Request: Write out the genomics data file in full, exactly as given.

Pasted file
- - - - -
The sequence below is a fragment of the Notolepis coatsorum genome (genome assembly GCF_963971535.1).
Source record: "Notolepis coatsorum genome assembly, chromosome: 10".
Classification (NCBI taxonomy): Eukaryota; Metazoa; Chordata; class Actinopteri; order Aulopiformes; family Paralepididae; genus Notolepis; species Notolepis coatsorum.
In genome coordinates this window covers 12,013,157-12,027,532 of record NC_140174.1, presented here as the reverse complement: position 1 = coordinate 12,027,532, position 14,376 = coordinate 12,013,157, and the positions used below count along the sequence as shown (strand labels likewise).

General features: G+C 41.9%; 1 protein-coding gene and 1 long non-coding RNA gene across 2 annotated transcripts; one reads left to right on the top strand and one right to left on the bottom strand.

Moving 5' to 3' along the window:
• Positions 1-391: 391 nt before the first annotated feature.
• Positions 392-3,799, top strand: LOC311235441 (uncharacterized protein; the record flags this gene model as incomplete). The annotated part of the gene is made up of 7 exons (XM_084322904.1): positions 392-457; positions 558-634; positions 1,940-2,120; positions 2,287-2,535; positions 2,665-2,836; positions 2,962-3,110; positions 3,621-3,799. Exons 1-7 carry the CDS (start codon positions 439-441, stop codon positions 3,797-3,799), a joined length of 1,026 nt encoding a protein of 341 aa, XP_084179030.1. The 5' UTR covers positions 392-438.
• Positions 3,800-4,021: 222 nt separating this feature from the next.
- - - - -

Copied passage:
The sequence below is a fragment of the Notolepis coatsorum genome (genome assembly GCF_963971535.1).
Source record: "Notolepis coatsorum genome assembly, chromosome: 10".
Classification (NCBI taxonomy): Eukaryota; Metazoa; Chordata; class Actinopteri; order Aulopiformes; family Paralepididae; genus Notolepis; species Notolepis coatsorum.
In genome coordinates this window covers 12,013,157-12,027,532 of record NC_140174.1, presented here as the reverse complement: position 1 = coordinate 12,027,532, position 14,376 = coordinate 12,013,157, and the positions used below count along the sequence as shown (strand labels likewise).

General features: G+C 41.9%; 1 protein-coding gene and 1 long non-coding RNA gene across 2 annotated transcripts; one reads left to right on the top strand and one right to left on the bottom strand.

Moving 5' to 3' along the window:
• Positions 1-391: 391 nt before the first annotated feature.
• Positions 392-3,799, top strand: LOC311235441 (uncharacterized protein; the record flags this gene model as incomplete). The annotated part of the gene is made up of 7 exons (XM_084322904.1): positions 392-457; positions 558-634; positions 1,940-2,120; positions 2,287-2,535; positions 2,665-2,836; positions 2,962-3,110; positions 3,621-3,799. Exons 1-7 carry the CDS (start codon positions 439-441, stop codon positions 3,797-3,799), a joined length of 1,026 nt encoding a protein of 341 aa, XP_084179030.1. The 5' UTR covers positions 392-438.
• Positions 3,800-4,021: 222 nt separating this feature from the next.